North American touring technique is basically a hit and switch style. I hear the term most often applied to tandem teams in which the stern partner (who has a better line of sight regarding the heading of the boat) usually calls the switches, and both partners switch sides simultaneously, thus avoiding any correction strokes.
Traditional paddling style is probably what you do, pretty much sticking on one side at a time, using some type of correction stroke (C stroke, Canadian stroke, pitch stroke, or J stroke) to counteract the tendency of the power stroke to turn the canoe toward the off side.
Canadian style usually refers to a paddling style in which the paddler sits amidships in the boat (often a rather wide tandem) with both knees in one chine of the boat and the boat heeled (often dramatically) toward the paddling side. Heeling the boat this way clears the stems of a long boat from the water allowing a tandem to be turned more easily by a solo paddler, and making it easy to reach over the gunwale to plant the paddle with a vertical shaft angle.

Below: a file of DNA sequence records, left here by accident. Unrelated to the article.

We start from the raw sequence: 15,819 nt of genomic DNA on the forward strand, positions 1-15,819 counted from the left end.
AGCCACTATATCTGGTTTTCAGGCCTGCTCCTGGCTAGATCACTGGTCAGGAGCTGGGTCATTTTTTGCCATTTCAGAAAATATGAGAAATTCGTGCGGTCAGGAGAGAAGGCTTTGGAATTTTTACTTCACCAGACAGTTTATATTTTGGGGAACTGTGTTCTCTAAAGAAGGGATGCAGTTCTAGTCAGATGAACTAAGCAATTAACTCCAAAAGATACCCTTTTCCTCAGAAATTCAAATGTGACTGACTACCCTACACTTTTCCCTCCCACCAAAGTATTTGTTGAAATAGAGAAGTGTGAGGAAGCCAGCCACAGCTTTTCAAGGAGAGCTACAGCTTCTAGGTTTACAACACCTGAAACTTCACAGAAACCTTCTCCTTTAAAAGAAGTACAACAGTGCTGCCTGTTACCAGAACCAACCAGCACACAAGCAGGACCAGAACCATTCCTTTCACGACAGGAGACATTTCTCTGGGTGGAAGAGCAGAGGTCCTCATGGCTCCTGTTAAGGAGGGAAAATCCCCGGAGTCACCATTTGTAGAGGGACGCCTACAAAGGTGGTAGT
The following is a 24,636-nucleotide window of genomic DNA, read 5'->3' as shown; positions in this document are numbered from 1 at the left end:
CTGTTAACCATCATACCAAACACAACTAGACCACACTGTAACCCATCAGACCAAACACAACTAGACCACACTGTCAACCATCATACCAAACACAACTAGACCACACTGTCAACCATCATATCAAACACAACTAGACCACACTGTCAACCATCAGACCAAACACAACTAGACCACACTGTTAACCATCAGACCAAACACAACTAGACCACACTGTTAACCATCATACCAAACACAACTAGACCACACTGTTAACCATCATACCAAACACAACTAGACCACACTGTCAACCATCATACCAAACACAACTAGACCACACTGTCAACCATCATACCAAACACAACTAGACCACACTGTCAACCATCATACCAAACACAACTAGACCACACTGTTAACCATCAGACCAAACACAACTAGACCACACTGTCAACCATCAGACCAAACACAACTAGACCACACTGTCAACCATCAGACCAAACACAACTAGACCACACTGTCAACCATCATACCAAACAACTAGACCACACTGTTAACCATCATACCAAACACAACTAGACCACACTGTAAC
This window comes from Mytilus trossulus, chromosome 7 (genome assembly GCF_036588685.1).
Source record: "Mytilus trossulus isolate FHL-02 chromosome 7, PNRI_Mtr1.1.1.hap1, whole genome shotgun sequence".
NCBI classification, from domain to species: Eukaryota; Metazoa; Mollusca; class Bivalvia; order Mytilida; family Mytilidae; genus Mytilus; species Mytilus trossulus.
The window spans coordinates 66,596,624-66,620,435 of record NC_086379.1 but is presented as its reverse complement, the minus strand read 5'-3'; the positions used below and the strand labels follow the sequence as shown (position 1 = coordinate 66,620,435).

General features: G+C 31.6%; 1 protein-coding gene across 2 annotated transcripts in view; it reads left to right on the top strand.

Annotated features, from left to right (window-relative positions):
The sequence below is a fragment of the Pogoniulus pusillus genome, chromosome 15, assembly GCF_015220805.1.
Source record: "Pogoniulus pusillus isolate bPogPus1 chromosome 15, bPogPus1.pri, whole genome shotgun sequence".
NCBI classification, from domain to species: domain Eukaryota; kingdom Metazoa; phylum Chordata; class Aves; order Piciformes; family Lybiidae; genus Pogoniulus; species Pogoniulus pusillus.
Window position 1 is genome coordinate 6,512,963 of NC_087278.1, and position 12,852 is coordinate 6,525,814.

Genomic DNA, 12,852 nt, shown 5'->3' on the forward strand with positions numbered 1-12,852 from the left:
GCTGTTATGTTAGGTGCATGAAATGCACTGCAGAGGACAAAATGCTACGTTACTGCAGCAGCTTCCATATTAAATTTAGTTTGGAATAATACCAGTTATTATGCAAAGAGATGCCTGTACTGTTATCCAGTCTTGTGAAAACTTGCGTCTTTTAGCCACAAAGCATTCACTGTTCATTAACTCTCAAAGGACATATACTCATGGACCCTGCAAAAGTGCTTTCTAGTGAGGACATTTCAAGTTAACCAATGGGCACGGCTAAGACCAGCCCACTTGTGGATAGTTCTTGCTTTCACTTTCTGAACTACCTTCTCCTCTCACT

Whitewater C boaters often use a different style of paddling which also lessens the need for correction strokes by using forward and cross forward strokes in combination to maintain desired heading and utilizing the tendency of the hull to carve a circle toward the paddling side to counteract the tendency of the boat to turn away from the side a power stroke is taken on.
Touring Kayak Paddles
Reflective Hull Decals
4-place Boat Trailer
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